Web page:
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Friday, October 21, 2016

Looking for Something to Do? Free Events Oct. 22 to 28

Here are events scheduled Saturday, Oct. 22, to Friday, Oct. 28.

All events are free, so take a look -- and don't you dare say there's nothing to do in Pasadena!
Some of Southern California's best visual artists will showcase their works in a juried art festival during Pasadena ARTWalk Saturday, Oct. 22, from 11 a.m. to 5 p.m. in the Playhouse District. ARTWalk also includes live entertainment, an Instagram scavenger hunt for prizes, craft-making for all ages, free admission to the Pasadena Museum of California Art and much more.

The Pasadena Astronomy Festival is Saturday, Oct. 22, from 2 to 8 p.m. at the Pasadena Convention Center. Visit an unusual planetarium, look through a special telescope designed for daytime and nighttime use, meet professional astronomers and learn more about the universe. It's part of Astronomy Week!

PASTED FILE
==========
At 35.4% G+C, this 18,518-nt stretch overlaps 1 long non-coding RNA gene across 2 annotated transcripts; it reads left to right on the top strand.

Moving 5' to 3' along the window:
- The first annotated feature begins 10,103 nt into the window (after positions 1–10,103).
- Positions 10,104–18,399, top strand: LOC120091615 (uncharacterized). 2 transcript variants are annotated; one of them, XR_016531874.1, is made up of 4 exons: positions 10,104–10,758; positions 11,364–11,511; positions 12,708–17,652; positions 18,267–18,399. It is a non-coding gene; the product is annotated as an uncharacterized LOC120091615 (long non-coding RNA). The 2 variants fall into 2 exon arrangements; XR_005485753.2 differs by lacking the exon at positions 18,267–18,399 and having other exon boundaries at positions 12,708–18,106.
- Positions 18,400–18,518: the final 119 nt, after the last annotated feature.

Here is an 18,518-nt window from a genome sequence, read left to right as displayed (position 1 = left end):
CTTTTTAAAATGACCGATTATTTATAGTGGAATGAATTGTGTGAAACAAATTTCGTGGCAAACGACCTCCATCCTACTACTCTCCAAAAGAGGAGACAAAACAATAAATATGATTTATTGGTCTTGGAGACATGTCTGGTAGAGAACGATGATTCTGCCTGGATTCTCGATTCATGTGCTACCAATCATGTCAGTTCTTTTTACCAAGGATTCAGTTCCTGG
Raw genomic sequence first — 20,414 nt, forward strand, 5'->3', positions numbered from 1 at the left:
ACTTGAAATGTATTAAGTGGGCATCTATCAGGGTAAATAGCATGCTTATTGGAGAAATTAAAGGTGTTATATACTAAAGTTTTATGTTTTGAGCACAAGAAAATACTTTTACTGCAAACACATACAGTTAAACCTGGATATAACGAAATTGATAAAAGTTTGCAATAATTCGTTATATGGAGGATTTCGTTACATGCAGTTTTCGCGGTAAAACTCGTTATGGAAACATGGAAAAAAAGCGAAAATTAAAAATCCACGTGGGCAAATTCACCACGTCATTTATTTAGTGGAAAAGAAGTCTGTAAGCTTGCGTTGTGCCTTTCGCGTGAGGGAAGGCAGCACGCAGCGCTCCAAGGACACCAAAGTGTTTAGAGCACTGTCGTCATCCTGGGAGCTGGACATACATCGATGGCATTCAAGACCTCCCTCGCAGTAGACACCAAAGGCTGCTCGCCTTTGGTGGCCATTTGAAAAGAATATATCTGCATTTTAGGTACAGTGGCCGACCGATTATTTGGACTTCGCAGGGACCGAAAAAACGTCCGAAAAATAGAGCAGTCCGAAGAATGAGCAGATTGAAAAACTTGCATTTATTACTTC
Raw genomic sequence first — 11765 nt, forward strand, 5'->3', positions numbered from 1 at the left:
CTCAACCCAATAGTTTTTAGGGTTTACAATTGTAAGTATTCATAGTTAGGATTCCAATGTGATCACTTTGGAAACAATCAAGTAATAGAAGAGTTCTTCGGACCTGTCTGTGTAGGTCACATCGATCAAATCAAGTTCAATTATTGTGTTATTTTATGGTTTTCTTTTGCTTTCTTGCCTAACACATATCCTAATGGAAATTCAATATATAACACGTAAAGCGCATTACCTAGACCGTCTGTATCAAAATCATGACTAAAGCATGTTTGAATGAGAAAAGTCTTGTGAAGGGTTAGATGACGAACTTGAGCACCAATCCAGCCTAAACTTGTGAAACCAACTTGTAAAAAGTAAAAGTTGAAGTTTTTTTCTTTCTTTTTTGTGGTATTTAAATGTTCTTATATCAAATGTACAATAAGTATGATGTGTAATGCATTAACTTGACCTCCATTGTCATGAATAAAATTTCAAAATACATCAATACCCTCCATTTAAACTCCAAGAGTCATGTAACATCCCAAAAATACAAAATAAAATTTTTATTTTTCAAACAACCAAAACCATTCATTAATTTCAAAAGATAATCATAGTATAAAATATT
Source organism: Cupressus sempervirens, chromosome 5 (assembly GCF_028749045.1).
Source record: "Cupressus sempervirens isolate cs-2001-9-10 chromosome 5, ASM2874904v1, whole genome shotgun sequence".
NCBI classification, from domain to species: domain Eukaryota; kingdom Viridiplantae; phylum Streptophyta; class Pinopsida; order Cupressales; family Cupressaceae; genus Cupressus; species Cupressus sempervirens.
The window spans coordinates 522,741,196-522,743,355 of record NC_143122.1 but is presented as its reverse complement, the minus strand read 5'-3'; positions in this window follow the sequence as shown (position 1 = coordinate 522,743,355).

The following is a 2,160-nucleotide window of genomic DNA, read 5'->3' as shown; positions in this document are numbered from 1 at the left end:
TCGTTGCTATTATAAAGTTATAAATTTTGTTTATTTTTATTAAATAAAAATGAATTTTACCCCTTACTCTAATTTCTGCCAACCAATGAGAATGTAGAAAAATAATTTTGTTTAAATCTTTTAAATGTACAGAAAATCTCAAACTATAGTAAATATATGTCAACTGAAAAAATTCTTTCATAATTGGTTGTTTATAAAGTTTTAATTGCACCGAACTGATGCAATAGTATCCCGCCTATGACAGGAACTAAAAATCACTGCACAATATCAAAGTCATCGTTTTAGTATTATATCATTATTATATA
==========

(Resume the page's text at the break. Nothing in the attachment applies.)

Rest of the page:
Create your own T-shirt with materials provided by Remainders Creative Reuse Sunday, Oct. 23, from noon to 3 p.m. in the courtyard at One Colorado. Shirts, a printing press and upcycled materials from buttons and beads to ribbons and fabric paints and much more will be provided. All ages are welcome.

Violinist David Lee Ruest and classical guitarist Taro Wayama will perform Wednesday, Oct. 26, from 12:10 to 12:40 p.m. for the popular Music at Noon recital series at Pasadena Presbyterian Church.

"The Last Seduction" (1994, R) starring Linda Fiorentino and Bill Pullman will be shown Wednesday, Oct, 26, at 1 p.m. in the Donald R. Wright Auditorium at Central Library. A woman steals her husband's drug money and hides out in a small town where she meets the perfect dupe for her next scheme.

Children and families are invited to the Hilarious Halloween Haunt Thursday, Oct. 27, at 4 p.m. at Hastings Branch Library. This variety show featuring the Franklin Haynes Marionettes is sure to be loads of scary fun for all ages.